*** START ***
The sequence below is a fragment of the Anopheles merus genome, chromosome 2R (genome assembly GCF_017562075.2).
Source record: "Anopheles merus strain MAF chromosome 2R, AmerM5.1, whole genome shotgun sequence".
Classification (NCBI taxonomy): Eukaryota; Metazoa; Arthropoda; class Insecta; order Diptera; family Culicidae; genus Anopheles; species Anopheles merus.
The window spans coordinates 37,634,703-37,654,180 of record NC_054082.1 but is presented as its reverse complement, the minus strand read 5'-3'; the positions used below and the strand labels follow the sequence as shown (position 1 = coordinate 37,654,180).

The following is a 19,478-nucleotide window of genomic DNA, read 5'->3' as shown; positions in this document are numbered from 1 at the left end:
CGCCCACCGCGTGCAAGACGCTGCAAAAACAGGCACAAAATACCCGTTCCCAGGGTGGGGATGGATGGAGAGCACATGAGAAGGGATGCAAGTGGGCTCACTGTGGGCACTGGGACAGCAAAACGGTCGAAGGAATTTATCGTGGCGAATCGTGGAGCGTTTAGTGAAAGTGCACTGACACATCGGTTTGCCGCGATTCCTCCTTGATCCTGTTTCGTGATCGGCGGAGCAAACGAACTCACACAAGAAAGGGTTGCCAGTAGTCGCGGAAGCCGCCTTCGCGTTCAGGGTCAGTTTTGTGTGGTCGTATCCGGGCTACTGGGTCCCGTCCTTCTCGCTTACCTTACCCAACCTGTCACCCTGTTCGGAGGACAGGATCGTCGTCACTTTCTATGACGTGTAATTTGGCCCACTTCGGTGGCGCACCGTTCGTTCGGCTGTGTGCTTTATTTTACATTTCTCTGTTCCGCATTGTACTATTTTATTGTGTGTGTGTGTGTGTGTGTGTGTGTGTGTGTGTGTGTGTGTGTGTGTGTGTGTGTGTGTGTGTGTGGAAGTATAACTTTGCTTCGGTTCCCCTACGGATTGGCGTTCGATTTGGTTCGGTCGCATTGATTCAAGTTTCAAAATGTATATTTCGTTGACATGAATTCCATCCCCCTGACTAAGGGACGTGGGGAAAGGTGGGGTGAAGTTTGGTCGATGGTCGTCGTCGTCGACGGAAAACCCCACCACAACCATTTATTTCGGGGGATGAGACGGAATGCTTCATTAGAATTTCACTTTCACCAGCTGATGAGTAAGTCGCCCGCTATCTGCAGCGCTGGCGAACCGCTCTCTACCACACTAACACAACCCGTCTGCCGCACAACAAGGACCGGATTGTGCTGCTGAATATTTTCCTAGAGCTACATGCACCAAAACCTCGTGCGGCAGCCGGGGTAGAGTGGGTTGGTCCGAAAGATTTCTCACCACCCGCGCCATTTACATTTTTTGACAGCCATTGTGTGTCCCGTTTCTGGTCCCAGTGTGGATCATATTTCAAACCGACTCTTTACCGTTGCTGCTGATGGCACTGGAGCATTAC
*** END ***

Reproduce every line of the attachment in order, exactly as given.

The sequence below is a fragment of the Anopheles merus genome, chromosome 2R (genome assembly GCF_017562075.2).
Source record: "Anopheles merus strain MAF chromosome 2R, AmerM5.1, whole genome shotgun sequence".
Classification (NCBI taxonomy): Eukaryota; Metazoa; Arthropoda; class Insecta; order Diptera; family Culicidae; genus Anopheles; species Anopheles merus.
The window spans coordinates 37,634,703-37,654,180 of record NC_054082.1 but is presented as its reverse complement, the minus strand read 5'-3'; the positions used below and the strand labels follow the sequence as shown (position 1 = coordinate 37,654,180).

The following is a 19,478-nucleotide window of genomic DNA, read 5'->3' as shown; positions in this document are numbered from 1 at the left end:
CGCCCACCGCGTGCAAGACGCTGCAAAAACAGGCACAAAATACCCGTTCCCAGGGTGGGGATGGATGGAGAGCACATGAGAAGGGATGCAAGTGGGCTCACTGTGGGCACTGGGACAGCAAAACGGTCGAAGGAATTTATCGTGGCGAATCGTGGAGCGTTTAGTGAAAGTGCACTGACACATCGGTTTGCCGCGATTCCTCCTTGATCCTGTTTCGTGATCGGCGGAGCAAACGAACTCACACAAGAAAGGGTTGCCAGTAGTCGCGGAAGCCGCCTTCGCGTTCAGGGTCAGTTTTGTGTGGTCGTATCCGGGCTACTGGGTCCCGTCCTTCTCGCTTACCTTACCCAACCTGTCACCCTGTTCGGAGGACAGGATCGTCGTCACTTTCTATGACGTGTAATTTGGCCCACTTCGGTGGCGCACCGTTCGTTCGGCTGTGTGCTTTATTTTACATTTCTCTGTTCCGCATTGTACTATTTTATTGTGTGTGTGTGTGTGTGTGTGTGTGTGTGTGTGTGTGTGTGTGTGTGTGTGTGTGTGTGTGTGTGTGGAAGTATAACTTTGCTTCGGTTCCCCTACGGATTGGCGTTCGATTTGGTTCGGTCGCATTGATTCAAGTTTCAAAATGTATATTTCGTTGACATGAATTCCATCCCCCTGACTAAGGGACGTGGGGAAAGGTGGGGTGAAGTTTGGTCGATGGTCGTCGTCGTCGACGGAAAACCCCACCACAACCATTTATTTCGGGGGATGAGACGGAATGCTTCATTAGAATTTCACTTTCACCAGCTGATGAGTAAGTCGCCCGCTATCTGCAGCGCTGGCGAACCGCTCTCTACCACACTAACACAACCCGTCTGCCGCACAACAAGGACCGGATTGTGCTGCTGAATATTTTCCTAGAGCTACATGCACCAAAACCTCGTGCGGCAGCCGGGGTAGAGTGGGTTGGTCCGAAAGATTTCTCACCACCCGCGCCATTTACATTTTTTGACAGCCATTGTGTGTCCCGTTTCTGGTCCCAGTGTGGATCATATTTCAAACCGACTCTTTACCGTTGCTGCTGATGGCACTGGAGCATTAC